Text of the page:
skip to content
Primary navigation
Feature image for 150 Years of Human Rights: 1962-1975

150 Years of Human Rights: 1962-1975


In the 1920s Minnesota saw the arrival of significant numbers of Mexicans and Mexican-Americans from Texas, who came as migrant laborers to work in the fields in the Red River Valley and in processing plants. They would arrive at harvest time and return to Texas or Mexico in the off season, but as time passed, many began to stay here. Some sought jobs in packing houses in South St. Paul, and by 1940 about 4,000 Mexicans and Mexican-Americans had settled on St. Paul"s Lower West Side, on Robert, Wabasha and Concord Streets. There, they formed a cohesive working class community, its social life centered around the Our Lady of Guadalupe Catholic Church. Then, in the early 1960s, came urban renewal: housing in the Lower West Side was demolished to make way for industrial development, and Mexicans and other Latinos settled in other parts of the neighborhood. Some left the West Side to seek housing elsewhere in Saint Paul and Minneapolis, and some, the most affluent, moved to the suburbs, to Edina and Robbinsdale. Today, while large numbers of Latinos can be found throughout the Twin Cities, St Paul's West Side is still home to a strong Latino community. In addition, the neighborhood now includes Lebanese, Syrians, and Southeast Asians who call the West Side home.


The Minnesota Indian Affairs Council was created by the Legislature in 1963 -- its mission: "to protect the sovereignty of the eleven Minnesota tribes and ensure the well being of all American Indian citizens throughout the state of Minnesota." The Council advises the Legislature on the nature of tribal governments and on other Indian affairs issues, and administers the Indian Business Loan Program, which offers Indians the opportunity to establish or expand a business in Minnesota. The council strives for social, economic and political justice for all American Indians living in the state, while embracing traditional Indian cultural and spiritual values. It is the oldest council in the nation, and serves as the official liaison of the Indian tribes and the state of Minnesota.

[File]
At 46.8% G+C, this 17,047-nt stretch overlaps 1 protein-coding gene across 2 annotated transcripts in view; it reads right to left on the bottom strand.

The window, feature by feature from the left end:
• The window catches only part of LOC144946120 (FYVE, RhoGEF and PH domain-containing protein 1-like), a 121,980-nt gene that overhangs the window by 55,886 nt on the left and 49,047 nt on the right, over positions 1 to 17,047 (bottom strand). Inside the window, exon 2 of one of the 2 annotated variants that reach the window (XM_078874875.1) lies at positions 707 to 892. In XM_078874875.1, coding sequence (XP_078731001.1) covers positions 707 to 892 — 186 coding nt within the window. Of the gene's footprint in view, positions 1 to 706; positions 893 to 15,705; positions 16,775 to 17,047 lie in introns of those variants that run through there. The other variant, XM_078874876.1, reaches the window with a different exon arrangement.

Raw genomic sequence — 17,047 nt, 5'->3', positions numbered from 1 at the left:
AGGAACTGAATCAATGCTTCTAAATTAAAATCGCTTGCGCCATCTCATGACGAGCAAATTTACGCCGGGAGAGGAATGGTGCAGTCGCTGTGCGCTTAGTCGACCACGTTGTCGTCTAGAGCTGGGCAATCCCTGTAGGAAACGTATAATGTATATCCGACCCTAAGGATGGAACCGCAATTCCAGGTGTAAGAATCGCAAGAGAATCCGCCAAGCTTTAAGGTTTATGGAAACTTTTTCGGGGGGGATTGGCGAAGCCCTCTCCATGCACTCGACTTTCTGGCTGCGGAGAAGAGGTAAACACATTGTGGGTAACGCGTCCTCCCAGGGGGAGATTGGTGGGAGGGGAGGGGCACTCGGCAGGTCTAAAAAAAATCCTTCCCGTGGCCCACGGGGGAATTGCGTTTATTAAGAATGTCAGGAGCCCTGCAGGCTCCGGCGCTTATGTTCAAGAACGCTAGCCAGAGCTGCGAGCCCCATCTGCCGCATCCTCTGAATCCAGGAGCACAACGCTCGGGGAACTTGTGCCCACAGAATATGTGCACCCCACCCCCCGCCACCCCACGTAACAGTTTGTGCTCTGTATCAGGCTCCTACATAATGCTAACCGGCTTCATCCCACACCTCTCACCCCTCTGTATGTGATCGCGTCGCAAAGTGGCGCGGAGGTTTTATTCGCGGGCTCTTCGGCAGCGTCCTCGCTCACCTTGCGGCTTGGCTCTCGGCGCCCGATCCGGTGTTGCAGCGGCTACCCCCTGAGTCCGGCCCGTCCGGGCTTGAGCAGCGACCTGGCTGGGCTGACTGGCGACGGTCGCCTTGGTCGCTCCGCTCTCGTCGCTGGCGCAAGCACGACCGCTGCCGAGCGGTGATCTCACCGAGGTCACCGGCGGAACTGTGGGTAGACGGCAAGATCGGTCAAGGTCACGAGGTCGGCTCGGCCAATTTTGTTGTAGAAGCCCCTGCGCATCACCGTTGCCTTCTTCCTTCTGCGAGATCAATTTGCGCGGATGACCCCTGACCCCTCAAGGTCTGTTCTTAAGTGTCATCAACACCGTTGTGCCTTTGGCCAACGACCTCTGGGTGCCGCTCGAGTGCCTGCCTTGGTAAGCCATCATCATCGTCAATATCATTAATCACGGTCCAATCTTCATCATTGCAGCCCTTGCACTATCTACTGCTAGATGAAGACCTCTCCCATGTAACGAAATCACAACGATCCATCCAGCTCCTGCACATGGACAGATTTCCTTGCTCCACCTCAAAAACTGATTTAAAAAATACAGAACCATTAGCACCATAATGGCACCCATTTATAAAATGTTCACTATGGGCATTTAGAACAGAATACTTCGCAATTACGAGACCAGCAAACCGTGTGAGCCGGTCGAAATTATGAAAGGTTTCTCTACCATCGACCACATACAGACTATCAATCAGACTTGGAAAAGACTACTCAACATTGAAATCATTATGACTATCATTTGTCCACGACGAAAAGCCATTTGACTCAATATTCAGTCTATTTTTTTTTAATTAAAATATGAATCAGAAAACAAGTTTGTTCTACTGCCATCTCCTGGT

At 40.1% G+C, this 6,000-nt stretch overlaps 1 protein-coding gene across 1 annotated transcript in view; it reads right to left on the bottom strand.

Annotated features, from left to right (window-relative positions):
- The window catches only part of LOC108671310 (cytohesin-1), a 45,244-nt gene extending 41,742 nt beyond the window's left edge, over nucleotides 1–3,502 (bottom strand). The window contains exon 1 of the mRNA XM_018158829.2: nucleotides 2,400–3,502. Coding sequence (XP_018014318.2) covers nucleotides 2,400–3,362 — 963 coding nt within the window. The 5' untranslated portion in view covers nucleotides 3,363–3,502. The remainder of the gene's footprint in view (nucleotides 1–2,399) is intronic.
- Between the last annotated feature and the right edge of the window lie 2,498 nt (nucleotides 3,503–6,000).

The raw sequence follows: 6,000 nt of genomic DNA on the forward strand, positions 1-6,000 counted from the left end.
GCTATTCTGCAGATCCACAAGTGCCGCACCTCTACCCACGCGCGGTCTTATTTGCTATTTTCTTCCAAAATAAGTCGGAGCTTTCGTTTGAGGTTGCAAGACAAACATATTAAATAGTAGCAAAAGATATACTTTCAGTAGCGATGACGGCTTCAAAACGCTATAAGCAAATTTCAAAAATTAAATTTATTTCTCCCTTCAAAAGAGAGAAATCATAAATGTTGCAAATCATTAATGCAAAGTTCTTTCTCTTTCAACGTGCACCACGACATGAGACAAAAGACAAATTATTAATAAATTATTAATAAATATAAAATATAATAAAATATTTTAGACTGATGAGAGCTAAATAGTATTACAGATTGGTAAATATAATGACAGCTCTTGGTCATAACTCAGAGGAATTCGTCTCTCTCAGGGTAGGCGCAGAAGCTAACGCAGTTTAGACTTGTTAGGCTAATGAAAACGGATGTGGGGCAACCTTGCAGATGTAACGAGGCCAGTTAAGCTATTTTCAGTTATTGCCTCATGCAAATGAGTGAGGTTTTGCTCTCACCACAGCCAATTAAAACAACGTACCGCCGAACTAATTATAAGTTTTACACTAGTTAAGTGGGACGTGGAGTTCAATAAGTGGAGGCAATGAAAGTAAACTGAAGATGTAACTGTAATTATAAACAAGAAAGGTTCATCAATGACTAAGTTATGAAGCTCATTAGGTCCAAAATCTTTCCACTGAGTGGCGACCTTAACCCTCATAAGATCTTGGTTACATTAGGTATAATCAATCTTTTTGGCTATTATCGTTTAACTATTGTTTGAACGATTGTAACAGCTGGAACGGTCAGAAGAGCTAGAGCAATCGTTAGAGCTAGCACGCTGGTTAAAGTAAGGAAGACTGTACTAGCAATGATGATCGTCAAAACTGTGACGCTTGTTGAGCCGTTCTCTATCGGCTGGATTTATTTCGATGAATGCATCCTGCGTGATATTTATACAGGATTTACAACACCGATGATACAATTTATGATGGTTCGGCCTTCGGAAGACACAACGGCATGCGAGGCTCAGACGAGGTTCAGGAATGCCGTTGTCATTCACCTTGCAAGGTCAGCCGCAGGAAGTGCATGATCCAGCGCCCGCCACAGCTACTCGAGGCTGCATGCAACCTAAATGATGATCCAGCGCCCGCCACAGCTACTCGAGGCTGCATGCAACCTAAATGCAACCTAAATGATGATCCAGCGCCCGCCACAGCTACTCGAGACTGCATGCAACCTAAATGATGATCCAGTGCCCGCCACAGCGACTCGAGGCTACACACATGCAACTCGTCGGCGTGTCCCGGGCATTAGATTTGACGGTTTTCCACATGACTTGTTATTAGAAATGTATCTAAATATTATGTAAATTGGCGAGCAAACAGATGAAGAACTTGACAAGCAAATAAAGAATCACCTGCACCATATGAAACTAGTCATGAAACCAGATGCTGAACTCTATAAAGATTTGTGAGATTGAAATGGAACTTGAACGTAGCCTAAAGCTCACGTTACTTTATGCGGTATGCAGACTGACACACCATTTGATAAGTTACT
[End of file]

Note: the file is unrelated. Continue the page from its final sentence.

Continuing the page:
The Civil Rights Act of 1964 was signed into law by President Lyndon Johnson on July 2 of that year. It declared that it was illegal to discriminate in employment on the grounds of race, color, religion, or national origin," and authorized the federal government to act against those who would perpetuate these long-standing inequalities.

In addressing the nation on television that evening, President Johnson declared, "We believe that all men are created equal. Yet many are denied equal treatment... We can understand -- without rancor or hatred -- how all this happened. But it cannot continue. Our Constitution, the foundation of our Republic, forbids it. Morality forbids it. And the law I will sign tonight forbids it."

Passage of the law did not come easily. Although a solid majority in both houses of Congress supported the legislation, Southerners who opposed staged a filibuster that would last for 57 days. President Johnson and a coalition of labor, religious and civil rights groups lobbied intensely, and finally -- in an effort spearheaded by Senator Hubert Humphrey -- a historic cloture vote ended the filibuster and the Civil Rights Act became law.


On April 27,.1967, Dr. Martin Luther King Jr. addressed a crowd of about 4,000 students at the University of Minnesota, speaking out about racism, poverty and the Vietnam War. The Civil Rights Act had been passed three years earlier, but Dr. King knew that the Act was only the first installment to redeem what he had called a promissory note, on which America had defaulted. To fulfill the promise of equality contained in its Declaration of Independence, much remained to be done, especially in the North. He continued to oppose the war, which had claimed the lives of so many young African Americans, and to denounce longstanding inequalities in northern cities. "I see no more dangerous development than the build-up of central cities surrounded by white suburbs" – King noted that day, at the University of Minnesota. It was the last time many in the crowd would ever hear the legendary civil rights leader in person; he would be assassinated less than a year later.